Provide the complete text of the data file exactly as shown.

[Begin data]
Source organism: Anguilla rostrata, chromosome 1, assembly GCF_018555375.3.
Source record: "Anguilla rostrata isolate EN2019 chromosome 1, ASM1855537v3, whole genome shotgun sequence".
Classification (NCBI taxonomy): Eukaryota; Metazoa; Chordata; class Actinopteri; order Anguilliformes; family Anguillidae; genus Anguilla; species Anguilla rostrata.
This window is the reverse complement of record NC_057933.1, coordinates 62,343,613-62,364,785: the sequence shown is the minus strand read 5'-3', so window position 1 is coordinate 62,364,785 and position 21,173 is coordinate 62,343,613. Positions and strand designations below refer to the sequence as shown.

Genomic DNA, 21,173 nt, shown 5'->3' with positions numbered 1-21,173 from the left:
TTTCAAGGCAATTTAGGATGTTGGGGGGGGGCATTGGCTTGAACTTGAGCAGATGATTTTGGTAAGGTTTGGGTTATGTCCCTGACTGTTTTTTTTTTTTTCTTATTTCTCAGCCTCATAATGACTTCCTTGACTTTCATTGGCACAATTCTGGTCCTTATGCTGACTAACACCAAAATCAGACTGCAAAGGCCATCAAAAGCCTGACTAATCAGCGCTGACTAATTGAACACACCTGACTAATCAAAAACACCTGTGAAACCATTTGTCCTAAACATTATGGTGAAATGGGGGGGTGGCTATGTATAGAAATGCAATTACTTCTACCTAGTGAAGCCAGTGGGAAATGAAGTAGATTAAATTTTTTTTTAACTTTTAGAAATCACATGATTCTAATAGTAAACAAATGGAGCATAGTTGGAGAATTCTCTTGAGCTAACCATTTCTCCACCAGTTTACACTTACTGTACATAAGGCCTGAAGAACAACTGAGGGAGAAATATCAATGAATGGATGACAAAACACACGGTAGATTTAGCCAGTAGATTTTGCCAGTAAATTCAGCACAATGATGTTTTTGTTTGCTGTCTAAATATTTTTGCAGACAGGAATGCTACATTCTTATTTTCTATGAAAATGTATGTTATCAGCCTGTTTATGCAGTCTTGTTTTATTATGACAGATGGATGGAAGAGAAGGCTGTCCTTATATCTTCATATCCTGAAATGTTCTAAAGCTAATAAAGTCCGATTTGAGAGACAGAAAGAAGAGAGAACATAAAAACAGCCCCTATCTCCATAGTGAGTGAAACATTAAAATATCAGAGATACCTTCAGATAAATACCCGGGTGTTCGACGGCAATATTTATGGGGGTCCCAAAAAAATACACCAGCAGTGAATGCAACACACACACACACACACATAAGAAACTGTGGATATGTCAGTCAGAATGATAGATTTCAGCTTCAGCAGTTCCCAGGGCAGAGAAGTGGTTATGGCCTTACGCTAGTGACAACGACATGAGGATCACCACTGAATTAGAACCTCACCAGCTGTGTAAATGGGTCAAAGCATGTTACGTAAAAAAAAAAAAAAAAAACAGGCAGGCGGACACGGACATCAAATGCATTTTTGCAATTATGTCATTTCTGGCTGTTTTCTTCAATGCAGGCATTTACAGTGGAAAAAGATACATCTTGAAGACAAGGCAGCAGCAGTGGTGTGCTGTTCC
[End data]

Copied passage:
Source organism: Anguilla rostrata, chromosome 1, assembly GCF_018555375.3.
Source record: "Anguilla rostrata isolate EN2019 chromosome 1, ASM1855537v3, whole genome shotgun sequence".
Classification (NCBI taxonomy): Eukaryota; Metazoa; Chordata; class Actinopteri; order Anguilliformes; family Anguillidae; genus Anguilla; species Anguilla rostrata.
This window is the reverse complement of record NC_057933.1, coordinates 62,343,613-62,364,785: the sequence shown is the minus strand read 5'-3', so window position 1 is coordinate 62,364,785 and position 21,173 is coordinate 62,343,613. Positions and strand designations below refer to the sequence as shown.

Genomic DNA, 21,173 nt, shown 5'->3' with positions numbered 1-21,173 from the left:
TTTCAAGGCAATTTAGGATGTTGGGGGGGGGCATTGGCTTGAACTTGAGCAGATGATTTTGGTAAGGTTTGGGTTATGTCCCTGACTGTTTTTTTTTTTTTCTTATTTCTCAGCCTCATAATGACTTCCTTGACTTTCATTGGCACAATTCTGGTCCTTATGCTGACTAACACCAAAATCAGACTGCAAAGGCCATCAAAAGCCTGACTAATCAGCGCTGACTAATTGAACACACCTGACTAATCAAAAACACCTGTGAAACCATTTGTCCTAAACATTATGGTGAAATGGGGGGGTGGCTATGTATAGAAATGCAATTACTTCTACCTAGTGAAGCCAGTGGGAAATGAAGTAGATTAAATTTTTTTTTAACTTTTAGAAATCACATGATTCTAATAGTAAACAAATGGAGCATAGTTGGAGAATTCTCTTGAGCTAACCATTTCTCCACCAGTTTACACTTACTGTACATAAGGCCTGAAGAACAACTGAGGGAGAAATATCAATGAATGGATGACAAAACACACGGTAGATTTAGCCAGTAGATTTTGCCAGTAAATTCAGCACAATGATGTTTTTGTTTGCTGTCTAAATATTTTTGCAGACAGGAATGCTACATTCTTATTTTCTATGAAAATGTATGTTATCAGCCTGTTTATGCAGTCTTGTTTTATTATGACAGATGGATGGAAGAGAAGGCTGTCCTTATATCTTCATATCCTGAAATGTTCTAAAGCTAATAAAGTCCGATTTGAGAGACAGAAAGAAGAGAGAACATAAAAACAGCCCCTATCTCCATAGTGAGTGAAACATTAAAATATCAGAGATACCTTCAGATAAATACCCGGGTGTTCGACGGCAATATTTATGGGGGTCCCAAAAAAATACACCAGCAGTGAATGCAACACACACACACACACACATAAGAAACTGTGGATATGTCAGTCAGAATGATAGATTTCAGCTTCAGCAGTTCCCAGGGCAGAGAAGTGGTTATGGCCTTACGCTAGTGACAACGACATGAGGATCACCACTGAATTAGAACCTCACCAGCTGTGTAAATGGGTCAAAGCATGTTACGTAAAAAAAAAAAAAAAAAACAGGCAGGCGGACACGGACATCAAATGCATTTTTGCAATTATGTCATTTCTGGCTGTTTTCTTCAATGCAGGCATTTACAGTGGAAAAAGATACATCTTGAAGACAAGGCAGCAGCAGTGGTGTGCTGTTCC